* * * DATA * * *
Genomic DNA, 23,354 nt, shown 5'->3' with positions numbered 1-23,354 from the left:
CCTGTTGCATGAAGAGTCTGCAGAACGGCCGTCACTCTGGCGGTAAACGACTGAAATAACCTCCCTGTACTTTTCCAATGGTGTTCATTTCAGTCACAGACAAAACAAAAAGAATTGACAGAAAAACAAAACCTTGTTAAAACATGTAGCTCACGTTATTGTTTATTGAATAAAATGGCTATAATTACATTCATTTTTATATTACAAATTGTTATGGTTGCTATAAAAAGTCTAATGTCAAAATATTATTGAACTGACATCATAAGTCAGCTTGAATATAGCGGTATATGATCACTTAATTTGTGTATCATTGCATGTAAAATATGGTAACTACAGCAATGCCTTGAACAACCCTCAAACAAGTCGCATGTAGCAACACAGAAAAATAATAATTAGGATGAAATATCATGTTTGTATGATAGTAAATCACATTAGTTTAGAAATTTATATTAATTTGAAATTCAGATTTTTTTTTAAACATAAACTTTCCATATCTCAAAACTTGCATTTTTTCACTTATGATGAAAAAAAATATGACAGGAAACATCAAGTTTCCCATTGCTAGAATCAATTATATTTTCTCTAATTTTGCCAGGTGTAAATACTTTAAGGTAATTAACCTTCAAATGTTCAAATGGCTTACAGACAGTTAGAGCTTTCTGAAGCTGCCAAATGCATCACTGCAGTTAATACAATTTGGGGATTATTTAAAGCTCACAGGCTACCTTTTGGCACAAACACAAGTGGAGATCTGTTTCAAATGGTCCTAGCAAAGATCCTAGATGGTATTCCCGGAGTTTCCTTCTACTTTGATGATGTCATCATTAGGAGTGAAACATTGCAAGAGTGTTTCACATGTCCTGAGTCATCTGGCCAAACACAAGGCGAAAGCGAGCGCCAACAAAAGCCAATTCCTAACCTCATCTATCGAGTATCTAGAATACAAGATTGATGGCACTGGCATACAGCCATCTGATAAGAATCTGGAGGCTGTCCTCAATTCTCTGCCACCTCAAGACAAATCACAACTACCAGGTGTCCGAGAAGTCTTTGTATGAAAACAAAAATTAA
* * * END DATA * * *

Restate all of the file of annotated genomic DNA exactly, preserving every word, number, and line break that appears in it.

Genomic DNA, 23,354 nt, shown 5'->3' with positions numbered 1-23,354 from the left:
CCTGTTGCATGAAGAGTCTGCAGAACGGCCGTCACTCTGGCGGTAAACGACTGAAATAACCTCCCTGTACTTTTCCAATGGTGTTCATTTCAGTCACAGACAAAACAAAAAGAATTGACAGAAAAACAAAACCTTGTTAAAACATGTAGCTCACGTTATTGTTTATTGAATAAAATGGCTATAATTACATTCATTTTTATATTACAAATTGTTATGGTTGCTATAAAAAGTCTAATGTCAAAATATTATTGAACTGACATCATAAGTCAGCTTGAATATAGCGGTATATGATCACTTAATTTGTGTATCATTGCATGTAAAATATGGTAACTACAGCAATGCCTTGAACAACCCTCAAACAAGTCGCATGTAGCAACACAGAAAAATAATAATTAGGATGAAATATCATGTTTGTATGATAGTAAATCACATTAGTTTAGAAATTTATATTAATTTGAAATTCAGATTTTTTTTTAAACATAAACTTTCCATATCTCAAAACTTGCATTTTTTCACTTATGATGAAAAAAAATATGACAGGAAACATCAAGTTTCCCATTGCTAGAATCAATTATATTTTCTCTAATTTTGCCAGGTGTAAATACTTTAAGGTAATTAACCTTCAAATGTTCAAATGGCTTACAGACAGTTAGAGCTTTCTGAAGCTGCCAAATGCATCACTGCAGTTAATACAATTTGGGGATTATTTAAAGCTCACAGGCTACCTTTTGGCACAAACACAAGTGGAGATCTGTTTCAAATGGTCCTAGCAAAGATCCTAGATGGTATTCCCGGAGTTTCCTTCTACTTTGATGATGTCATCATTAGGAGTGAAACATTGCAAGAGTGTTTCACATGTCCTGAGTCATCTGGCCAAACACAAGGCGAAAGCGAGCGCCAACAAAAGCCAATTCCTAACCTCATCTATCGAGTATCTAGAATACAAGATTGATGGCACTGGCATACAGCCATCTGATAAGAATCTGGAGGCTGTCCTCAATTCTCTGCCACCTCAAGACAAATCACAACTACCAGGTGTCCGAGAAGTCTTTGTATGAAAACAAAAATTAA